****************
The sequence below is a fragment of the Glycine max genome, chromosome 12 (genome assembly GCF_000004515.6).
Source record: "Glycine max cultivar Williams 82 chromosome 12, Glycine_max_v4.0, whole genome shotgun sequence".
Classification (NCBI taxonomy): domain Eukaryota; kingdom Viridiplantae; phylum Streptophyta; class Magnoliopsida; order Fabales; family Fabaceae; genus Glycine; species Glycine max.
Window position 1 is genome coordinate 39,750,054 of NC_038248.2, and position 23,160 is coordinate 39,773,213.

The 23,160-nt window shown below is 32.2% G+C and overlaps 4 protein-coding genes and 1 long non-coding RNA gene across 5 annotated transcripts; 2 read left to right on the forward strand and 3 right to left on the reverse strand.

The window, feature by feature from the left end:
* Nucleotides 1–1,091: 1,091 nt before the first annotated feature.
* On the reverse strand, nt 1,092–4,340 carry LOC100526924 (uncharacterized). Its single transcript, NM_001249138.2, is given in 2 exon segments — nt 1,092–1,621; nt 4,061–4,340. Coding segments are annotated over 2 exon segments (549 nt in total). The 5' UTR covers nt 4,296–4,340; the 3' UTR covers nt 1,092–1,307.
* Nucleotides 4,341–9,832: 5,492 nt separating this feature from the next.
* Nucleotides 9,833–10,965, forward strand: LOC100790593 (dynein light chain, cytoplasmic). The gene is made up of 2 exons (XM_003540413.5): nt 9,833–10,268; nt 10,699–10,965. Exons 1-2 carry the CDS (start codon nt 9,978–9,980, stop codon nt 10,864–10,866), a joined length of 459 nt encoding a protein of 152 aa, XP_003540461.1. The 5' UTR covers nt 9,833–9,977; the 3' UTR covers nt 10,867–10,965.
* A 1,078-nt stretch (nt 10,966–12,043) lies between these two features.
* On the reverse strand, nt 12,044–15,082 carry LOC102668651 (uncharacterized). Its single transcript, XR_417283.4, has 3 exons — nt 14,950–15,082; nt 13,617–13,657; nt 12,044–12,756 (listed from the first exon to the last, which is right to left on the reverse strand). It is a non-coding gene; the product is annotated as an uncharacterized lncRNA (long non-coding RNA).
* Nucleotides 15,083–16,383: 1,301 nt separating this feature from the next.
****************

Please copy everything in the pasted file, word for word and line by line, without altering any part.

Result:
The sequence below is a fragment of the Glycine max genome, chromosome 12 (genome assembly GCF_000004515.6).
Source record: "Glycine max cultivar Williams 82 chromosome 12, Glycine_max_v4.0, whole genome shotgun sequence".
Classification (NCBI taxonomy): domain Eukaryota; kingdom Viridiplantae; phylum Streptophyta; class Magnoliopsida; order Fabales; family Fabaceae; genus Glycine; species Glycine max.
Window position 1 is genome coordinate 39,750,054 of NC_038248.2, and position 23,160 is coordinate 39,773,213.

The 23,160-nt window shown below is 32.2% G+C and overlaps 4 protein-coding genes and 1 long non-coding RNA gene across 5 annotated transcripts; 2 read left to right on the forward strand and 3 right to left on the reverse strand.

The window, feature by feature from the left end:
* Nucleotides 1–1,091: 1,091 nt before the first annotated feature.
* On the reverse strand, nt 1,092–4,340 carry LOC100526924 (uncharacterized). Its single transcript, NM_001249138.2, is given in 2 exon segments — nt 1,092–1,621; nt 4,061–4,340. Coding segments are annotated over 2 exon segments (549 nt in total). The 5' UTR covers nt 4,296–4,340; the 3' UTR covers nt 1,092–1,307.
* Nucleotides 4,341–9,832: 5,492 nt separating this feature from the next.
* Nucleotides 9,833–10,965, forward strand: LOC100790593 (dynein light chain, cytoplasmic). The gene is made up of 2 exons (XM_003540413.5): nt 9,833–10,268; nt 10,699–10,965. Exons 1-2 carry the CDS (start codon nt 9,978–9,980, stop codon nt 10,864–10,866), a joined length of 459 nt encoding a protein of 152 aa, XP_003540461.1. The 5' UTR covers nt 9,833–9,977; the 3' UTR covers nt 10,867–10,965.
* A 1,078-nt stretch (nt 10,966–12,043) lies between these two features.
* On the reverse strand, nt 12,044–15,082 carry LOC102668651 (uncharacterized). Its single transcript, XR_417283.4, has 3 exons — nt 14,950–15,082; nt 13,617–13,657; nt 12,044–12,756 (listed from the first exon to the last, which is right to left on the reverse strand). It is a non-coding gene; the product is annotated as an uncharacterized lncRNA (long non-coding RNA).
* Nucleotides 15,083–16,383: 1,301 nt separating this feature from the next.